Bing. [Online]. Available: [Accessed: 13-Dec-2020].

“WLRN History,” PBS, 14-Jul-2015. [Online]. Available: [Accessed: 13-Dec-2020].

Lukas Stump: Miami as Text 2020

Photo taken by Lukas Stump in New York October 12, 2020

My name is Lukas Stump. I was born in Germany but grew up in Panama City, Panama (Central America) my whole life. I came to the United States to study, and have been in Miami for a year now. I am currently studying computer engineering at FIU. What I plan to do with my major is to help expand Panama technologically and help us to continue progressing as a country. Although we are still developing as a nation we are the most advanced country in Central America.

I chose to take Miami in Miami because since I’ve been here I haven’t really been able to experience much, it pretty much has been work and study. With this class I am hoping to broaden my knowledge and gain experience here in Miami.

Deering as Text

This image has an empty alt attribute; its file name is deering-estate-mim-2.jpeg
Photo taken by Lukas Stump at the Deering Estate Miami, FL. September 2, 2020

“Untouched Miami”

By Lukas Stump of FIU at the Deering Estate September 2, 2020

A year and a couple days ago I was looking for somewhere to study and I chose Miami because it was the place that reminded me of home the most. As I shuffled through many photos and videos describing life here there was no mention of a place like the Deering Estate. The videos were more about what you could do in the city and at the beach. Thanks to my professor in the Miami in Miami class I was able to get a taste of Miami’s roots. The Deering Estate was the closest I felt to home than I have in a while. It reminded me of many places in Panama City, Panama. The scenery was breathtaking and the environment rich. From tropical forests to pine rocklands and water caves the Deering Estate allowed us to get into touch with mother nature.

Our tour began walking down the original old Cutler road, which led us to a small boat basin where we saw manatees hanging out. Our next adventure began in the tropical forest where the native Tequestas were from. We were able to see first hand what they ate and the tools they made. On the ground we saw a bunch of shells and conchs that were used as tools by them. As we continued our journey we stumbled across a huge oak tree on a mound. The oak tree was surrounded by a family that were buried there. Finally, we ended our excursion through the forest by visiting a plane crash cite that was suspected to have been flown by cocaine drug mules.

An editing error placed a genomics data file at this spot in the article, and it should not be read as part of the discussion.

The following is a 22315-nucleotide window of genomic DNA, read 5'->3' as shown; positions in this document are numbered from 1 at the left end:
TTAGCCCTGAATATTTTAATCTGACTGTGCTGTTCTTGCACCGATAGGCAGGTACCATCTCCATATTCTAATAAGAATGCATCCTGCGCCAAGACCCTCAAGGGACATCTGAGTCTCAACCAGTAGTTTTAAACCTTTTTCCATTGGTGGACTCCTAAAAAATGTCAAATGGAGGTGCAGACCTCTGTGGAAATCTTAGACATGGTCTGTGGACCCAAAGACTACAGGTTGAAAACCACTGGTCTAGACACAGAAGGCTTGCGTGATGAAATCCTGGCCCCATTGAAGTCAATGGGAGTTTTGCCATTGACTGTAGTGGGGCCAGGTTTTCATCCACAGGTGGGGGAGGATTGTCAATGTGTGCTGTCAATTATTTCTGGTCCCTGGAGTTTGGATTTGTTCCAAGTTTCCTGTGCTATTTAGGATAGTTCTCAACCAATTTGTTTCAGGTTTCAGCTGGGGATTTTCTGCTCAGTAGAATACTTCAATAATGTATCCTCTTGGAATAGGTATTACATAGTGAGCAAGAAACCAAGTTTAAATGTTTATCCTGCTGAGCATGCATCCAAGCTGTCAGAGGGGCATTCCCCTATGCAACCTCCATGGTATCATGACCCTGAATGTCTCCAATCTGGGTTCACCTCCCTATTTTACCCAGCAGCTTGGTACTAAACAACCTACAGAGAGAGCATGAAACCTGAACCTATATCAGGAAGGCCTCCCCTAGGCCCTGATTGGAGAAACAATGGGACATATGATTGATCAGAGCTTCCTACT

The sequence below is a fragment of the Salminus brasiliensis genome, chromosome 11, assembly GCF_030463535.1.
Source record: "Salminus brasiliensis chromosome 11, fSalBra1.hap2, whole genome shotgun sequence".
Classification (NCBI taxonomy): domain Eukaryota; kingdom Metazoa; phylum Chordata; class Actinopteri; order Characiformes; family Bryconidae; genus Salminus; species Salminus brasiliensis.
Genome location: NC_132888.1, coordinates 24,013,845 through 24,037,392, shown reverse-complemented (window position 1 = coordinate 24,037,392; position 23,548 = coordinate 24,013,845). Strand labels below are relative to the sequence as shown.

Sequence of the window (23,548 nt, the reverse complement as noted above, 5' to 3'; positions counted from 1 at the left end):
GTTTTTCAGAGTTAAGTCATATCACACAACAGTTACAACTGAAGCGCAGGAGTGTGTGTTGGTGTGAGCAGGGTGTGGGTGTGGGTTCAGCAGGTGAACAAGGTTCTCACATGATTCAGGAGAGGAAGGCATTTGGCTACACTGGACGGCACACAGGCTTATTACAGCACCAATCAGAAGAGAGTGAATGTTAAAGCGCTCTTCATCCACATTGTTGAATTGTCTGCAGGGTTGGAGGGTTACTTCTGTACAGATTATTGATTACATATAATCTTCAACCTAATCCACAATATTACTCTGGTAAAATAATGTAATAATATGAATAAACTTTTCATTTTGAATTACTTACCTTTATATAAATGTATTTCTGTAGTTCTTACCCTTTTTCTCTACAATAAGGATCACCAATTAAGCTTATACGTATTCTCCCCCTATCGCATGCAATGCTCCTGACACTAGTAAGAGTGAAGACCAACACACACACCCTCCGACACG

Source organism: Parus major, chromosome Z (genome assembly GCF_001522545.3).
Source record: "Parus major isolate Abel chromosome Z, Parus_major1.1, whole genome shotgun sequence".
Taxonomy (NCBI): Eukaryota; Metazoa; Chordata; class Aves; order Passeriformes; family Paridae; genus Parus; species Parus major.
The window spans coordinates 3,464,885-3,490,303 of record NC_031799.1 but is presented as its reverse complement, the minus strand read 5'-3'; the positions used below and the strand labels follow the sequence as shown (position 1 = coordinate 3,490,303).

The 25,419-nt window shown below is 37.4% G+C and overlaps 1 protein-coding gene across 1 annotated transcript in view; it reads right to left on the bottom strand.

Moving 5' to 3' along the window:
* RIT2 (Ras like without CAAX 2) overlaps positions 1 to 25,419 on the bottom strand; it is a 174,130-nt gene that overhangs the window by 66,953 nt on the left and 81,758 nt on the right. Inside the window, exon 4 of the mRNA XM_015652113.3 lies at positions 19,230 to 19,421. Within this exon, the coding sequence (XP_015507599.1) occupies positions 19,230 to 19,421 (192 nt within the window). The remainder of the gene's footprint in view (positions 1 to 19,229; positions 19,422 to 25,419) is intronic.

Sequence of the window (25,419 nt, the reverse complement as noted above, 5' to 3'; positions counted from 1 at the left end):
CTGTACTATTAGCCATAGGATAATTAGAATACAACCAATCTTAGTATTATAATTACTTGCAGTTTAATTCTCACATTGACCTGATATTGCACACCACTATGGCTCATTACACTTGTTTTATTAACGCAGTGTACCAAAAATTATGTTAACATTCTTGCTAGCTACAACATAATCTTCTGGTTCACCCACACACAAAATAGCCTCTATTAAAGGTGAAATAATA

Next, we visited a pine rocklands biome. There we walked through crystal clear water and over huge boulders that have been there for years. Over time the water cut through the the rock creating caves off all sizes

For those of you who are interested in learning and experiencing what Miami originally looked like at the turn of the 20th century, I recommend you visit the Deering Estate.

Pro tip: bring water, sunscreen, bug spray, and get ready to walk and get wet.

South Beach as text

Photo taken by Lukas Stump at South Beach Miami, FL. September 16, 2020

“A trip to the past at South Beach”

By Lukas Stump of FIU at South Beach September 16, 2020

Going to South Beach, especially ocean drive was like stepping back into time and living in the 20th century. We started our journey on South Point Peer which stretched over the beautiful crystal blue ocean. It was sunny out and you could not ask for better weather.

I learned how Fischer made what is known today as South Beach. Its history is both incredible, sad, and should never be forgotten. The South Beach we all know and love today was built by the Bohemians. These people were treated unfairly due to the color of their skin and the time in which they lived in. Believe it or not, Fischer Island, which is now very exclusive, used to be the beach were the Afro Americans who built it would swim. After a while Fischer was able to acquire it and send them off t0 another beach.

After the peer, we walked down Ocean Drive. This was the highlight of the trip in my eyes because we were able to all the different type of art-deco buildings that have not been changed for years. There is a law that prohibits the modification of these buildings if they do not follow that style. The key features to this style of building were the colors and the shapes they used in their designs for example, the colors were pastel and every building either had eyelashes, rocket shapes, and boar windows. It is amazing to see how well preserved these buildings are and I hope they remain like this for ever.

Downtown Miami as Text

Photo taken by Lukas Stump, Downtown Miami September 30, 2020

“Culturally Mixed”

By Lukas Stump of FIU at the Downtown Miami September 30, 2020

            Miami is a very culturally mixed city with its population being from across the world. This wasn’t any different before it became the Miami we all know and love today. In a park by the government center sits the oldest house in Miami which belonged to a German man and his bride, a Native American woman. As you go deeper into downtown Miami you can the skyscrapers that sit along the Miami River. In the heart of the city on the mouth of the river, there is a burial site which is believed to be the spot where the Tequestas saw the Spanish conquers coming on their ships.